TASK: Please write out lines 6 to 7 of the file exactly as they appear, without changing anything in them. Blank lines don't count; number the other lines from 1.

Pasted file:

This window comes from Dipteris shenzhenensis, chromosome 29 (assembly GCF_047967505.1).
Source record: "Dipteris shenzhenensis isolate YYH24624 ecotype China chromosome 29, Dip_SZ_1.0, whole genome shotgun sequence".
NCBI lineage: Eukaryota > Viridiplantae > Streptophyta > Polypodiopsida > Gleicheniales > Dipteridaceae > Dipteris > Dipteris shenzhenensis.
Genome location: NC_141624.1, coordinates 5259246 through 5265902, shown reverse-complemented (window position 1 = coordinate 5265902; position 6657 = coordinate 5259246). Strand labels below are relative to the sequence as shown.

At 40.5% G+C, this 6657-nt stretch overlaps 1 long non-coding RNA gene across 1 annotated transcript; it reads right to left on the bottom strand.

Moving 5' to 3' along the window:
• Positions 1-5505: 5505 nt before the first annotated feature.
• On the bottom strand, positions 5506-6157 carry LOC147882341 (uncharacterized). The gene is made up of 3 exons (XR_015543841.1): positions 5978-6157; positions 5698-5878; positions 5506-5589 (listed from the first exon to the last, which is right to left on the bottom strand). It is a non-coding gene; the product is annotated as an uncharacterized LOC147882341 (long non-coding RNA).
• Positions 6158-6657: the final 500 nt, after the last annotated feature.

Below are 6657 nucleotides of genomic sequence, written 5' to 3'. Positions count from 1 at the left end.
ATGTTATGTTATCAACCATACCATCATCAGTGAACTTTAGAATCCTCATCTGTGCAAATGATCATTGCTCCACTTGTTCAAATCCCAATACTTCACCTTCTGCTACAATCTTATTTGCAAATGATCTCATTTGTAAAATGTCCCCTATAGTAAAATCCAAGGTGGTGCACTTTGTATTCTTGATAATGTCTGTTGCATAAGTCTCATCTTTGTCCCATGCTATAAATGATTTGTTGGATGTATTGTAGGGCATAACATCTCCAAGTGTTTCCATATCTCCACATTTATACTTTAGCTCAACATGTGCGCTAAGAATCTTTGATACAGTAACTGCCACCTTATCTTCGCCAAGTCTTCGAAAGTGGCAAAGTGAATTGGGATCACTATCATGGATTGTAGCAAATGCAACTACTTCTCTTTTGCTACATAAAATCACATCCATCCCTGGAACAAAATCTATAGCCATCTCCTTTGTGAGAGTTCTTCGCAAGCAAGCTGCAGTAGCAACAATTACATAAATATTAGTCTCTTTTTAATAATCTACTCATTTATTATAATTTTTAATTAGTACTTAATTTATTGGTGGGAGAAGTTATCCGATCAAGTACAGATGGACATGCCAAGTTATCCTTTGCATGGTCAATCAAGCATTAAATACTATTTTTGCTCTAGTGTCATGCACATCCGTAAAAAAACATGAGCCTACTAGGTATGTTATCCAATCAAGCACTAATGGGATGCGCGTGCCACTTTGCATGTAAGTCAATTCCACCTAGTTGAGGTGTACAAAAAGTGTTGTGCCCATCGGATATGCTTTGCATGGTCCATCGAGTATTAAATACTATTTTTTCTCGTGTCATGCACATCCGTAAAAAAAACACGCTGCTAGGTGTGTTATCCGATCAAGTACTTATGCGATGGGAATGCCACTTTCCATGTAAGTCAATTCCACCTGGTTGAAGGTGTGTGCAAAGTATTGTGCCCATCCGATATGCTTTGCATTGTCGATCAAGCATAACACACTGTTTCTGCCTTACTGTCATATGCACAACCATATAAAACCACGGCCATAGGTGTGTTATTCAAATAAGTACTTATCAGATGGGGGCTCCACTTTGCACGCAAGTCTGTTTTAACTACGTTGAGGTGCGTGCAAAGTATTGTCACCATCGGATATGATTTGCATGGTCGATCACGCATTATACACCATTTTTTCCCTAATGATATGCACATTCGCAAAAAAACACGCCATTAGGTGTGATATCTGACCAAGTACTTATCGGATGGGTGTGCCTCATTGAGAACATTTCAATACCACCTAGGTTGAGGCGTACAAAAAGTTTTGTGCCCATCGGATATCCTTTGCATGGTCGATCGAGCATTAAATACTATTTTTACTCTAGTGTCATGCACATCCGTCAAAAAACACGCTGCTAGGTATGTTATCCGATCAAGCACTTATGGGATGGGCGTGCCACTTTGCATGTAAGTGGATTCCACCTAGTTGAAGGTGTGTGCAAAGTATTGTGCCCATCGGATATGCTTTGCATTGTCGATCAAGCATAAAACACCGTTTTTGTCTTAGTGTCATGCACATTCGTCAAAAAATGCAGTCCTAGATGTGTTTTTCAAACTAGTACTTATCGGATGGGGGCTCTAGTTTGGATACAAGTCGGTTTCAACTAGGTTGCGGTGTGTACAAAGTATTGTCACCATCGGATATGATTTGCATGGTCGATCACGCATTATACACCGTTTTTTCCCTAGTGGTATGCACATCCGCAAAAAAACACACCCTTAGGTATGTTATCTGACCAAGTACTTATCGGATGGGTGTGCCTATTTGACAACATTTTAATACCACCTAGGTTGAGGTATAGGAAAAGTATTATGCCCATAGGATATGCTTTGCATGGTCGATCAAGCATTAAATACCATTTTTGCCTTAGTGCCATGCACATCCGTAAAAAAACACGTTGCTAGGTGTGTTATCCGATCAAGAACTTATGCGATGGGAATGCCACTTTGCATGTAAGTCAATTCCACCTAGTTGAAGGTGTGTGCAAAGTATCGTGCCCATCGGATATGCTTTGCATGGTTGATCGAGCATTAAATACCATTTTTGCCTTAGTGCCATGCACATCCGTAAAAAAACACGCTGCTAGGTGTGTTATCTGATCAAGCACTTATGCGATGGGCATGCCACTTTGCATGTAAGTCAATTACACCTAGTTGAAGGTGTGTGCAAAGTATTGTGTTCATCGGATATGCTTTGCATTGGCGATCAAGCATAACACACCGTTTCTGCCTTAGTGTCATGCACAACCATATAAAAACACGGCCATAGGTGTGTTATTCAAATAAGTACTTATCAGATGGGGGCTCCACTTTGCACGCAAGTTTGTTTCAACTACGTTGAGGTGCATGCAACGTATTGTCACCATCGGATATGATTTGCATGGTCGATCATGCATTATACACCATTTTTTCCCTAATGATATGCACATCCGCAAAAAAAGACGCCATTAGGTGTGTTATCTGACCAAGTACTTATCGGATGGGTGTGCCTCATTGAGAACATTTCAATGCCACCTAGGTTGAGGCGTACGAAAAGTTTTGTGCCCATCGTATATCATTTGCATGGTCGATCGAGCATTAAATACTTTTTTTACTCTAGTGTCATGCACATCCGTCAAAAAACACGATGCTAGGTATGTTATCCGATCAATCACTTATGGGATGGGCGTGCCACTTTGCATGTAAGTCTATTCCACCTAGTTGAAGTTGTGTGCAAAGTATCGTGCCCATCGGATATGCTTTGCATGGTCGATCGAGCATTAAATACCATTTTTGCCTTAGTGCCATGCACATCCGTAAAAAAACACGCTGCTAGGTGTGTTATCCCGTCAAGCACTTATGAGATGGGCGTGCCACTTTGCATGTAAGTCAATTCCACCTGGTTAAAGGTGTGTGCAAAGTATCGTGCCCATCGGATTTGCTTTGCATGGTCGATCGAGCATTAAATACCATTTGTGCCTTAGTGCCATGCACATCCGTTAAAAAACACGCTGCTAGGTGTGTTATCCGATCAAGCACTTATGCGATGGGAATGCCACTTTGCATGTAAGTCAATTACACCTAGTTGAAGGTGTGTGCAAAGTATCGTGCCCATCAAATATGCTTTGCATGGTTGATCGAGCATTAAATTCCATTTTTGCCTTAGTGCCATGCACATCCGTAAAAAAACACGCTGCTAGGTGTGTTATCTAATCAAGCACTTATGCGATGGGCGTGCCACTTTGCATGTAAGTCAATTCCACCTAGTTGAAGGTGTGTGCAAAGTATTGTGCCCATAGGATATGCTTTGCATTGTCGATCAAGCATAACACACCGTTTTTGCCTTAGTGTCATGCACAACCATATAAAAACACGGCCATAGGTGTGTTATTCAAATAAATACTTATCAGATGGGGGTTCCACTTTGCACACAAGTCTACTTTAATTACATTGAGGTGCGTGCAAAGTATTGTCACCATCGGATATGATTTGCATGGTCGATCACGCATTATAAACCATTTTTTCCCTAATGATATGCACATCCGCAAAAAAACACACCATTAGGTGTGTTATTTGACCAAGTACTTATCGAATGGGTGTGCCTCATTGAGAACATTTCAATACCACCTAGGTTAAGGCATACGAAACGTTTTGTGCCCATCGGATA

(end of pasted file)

Moving 5' to 3' along the window:
• Positions 1-5505: 5505 nt before the first annotated feature.